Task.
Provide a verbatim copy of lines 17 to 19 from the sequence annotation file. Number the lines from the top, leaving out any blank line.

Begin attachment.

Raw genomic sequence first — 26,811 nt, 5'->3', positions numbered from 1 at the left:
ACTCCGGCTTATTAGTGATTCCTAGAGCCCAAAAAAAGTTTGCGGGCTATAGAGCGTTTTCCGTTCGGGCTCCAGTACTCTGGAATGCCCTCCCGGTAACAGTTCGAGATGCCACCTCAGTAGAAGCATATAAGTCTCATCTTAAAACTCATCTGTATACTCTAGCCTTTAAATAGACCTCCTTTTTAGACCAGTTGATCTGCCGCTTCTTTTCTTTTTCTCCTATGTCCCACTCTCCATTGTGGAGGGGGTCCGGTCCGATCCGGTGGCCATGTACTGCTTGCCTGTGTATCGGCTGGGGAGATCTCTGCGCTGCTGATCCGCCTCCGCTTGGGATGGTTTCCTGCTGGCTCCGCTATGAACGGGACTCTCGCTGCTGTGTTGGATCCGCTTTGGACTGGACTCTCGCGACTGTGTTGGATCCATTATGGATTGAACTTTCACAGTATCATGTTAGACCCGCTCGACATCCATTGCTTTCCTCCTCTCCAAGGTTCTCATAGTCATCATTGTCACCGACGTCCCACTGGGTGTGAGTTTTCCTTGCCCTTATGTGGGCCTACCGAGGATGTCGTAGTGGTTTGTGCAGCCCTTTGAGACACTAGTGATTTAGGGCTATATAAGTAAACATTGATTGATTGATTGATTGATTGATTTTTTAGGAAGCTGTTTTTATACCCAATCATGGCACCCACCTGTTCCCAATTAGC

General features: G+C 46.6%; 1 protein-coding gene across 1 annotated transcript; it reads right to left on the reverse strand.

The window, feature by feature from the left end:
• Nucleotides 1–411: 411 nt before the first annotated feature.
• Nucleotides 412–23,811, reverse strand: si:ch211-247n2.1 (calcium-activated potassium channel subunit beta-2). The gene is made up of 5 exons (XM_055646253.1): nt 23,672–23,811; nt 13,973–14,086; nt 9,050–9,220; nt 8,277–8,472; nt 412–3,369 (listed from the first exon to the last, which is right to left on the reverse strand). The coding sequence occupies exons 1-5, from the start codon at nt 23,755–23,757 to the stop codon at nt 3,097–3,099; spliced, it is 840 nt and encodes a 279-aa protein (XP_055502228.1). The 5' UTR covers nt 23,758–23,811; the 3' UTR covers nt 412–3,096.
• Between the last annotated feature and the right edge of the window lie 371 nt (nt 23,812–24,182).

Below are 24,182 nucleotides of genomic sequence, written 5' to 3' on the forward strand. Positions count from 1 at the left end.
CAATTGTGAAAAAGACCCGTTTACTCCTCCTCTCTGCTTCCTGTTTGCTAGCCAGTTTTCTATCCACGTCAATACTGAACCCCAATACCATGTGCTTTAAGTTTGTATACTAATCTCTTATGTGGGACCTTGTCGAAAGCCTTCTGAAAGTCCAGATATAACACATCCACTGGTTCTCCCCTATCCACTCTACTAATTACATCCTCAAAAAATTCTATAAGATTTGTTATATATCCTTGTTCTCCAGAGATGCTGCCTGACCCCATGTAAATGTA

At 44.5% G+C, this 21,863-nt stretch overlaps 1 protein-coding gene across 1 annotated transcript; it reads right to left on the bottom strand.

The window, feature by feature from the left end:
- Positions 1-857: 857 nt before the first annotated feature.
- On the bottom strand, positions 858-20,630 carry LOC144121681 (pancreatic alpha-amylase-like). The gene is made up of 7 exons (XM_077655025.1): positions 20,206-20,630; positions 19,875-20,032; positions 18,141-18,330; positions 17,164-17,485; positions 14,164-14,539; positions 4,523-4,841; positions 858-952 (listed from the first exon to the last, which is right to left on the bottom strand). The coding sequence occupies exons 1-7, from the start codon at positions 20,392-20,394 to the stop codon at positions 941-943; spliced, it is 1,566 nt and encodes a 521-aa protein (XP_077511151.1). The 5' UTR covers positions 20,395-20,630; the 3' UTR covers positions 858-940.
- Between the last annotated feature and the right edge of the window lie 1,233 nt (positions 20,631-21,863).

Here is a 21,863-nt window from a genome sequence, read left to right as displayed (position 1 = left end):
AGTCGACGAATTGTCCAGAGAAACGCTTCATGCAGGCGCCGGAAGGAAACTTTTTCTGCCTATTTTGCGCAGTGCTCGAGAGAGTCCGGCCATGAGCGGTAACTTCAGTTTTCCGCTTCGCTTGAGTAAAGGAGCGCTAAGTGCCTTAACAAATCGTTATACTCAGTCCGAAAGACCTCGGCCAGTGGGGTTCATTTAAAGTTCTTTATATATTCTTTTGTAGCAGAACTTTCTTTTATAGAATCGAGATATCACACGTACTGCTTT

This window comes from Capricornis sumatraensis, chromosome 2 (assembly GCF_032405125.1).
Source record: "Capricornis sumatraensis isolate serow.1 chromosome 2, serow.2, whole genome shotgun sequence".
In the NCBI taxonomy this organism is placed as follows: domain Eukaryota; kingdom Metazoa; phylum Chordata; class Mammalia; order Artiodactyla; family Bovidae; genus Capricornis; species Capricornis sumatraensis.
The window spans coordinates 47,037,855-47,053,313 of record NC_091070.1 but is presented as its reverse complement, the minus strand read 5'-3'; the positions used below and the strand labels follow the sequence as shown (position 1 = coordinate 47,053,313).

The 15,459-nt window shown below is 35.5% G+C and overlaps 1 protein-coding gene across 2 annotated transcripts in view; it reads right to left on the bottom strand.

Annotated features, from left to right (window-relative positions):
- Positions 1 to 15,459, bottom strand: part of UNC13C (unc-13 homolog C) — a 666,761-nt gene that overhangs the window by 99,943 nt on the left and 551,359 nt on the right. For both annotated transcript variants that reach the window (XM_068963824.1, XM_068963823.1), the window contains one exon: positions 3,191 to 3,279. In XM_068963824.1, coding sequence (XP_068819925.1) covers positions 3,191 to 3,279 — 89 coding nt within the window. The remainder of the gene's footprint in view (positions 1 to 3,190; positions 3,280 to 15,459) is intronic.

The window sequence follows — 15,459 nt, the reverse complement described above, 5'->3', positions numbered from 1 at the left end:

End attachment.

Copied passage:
This window comes from Capricornis sumatraensis, chromosome 2 (assembly GCF_032405125.1).
Source record: "Capricornis sumatraensis isolate serow.1 chromosome 2, serow.2, whole genome shotgun sequence".
In the NCBI taxonomy this organism is placed as follows: domain Eukaryota; kingdom Metazoa; phylum Chordata; class Mammalia; order Artiodactyla; family Bovidae; genus Capricornis; species Capricornis sumatraensis.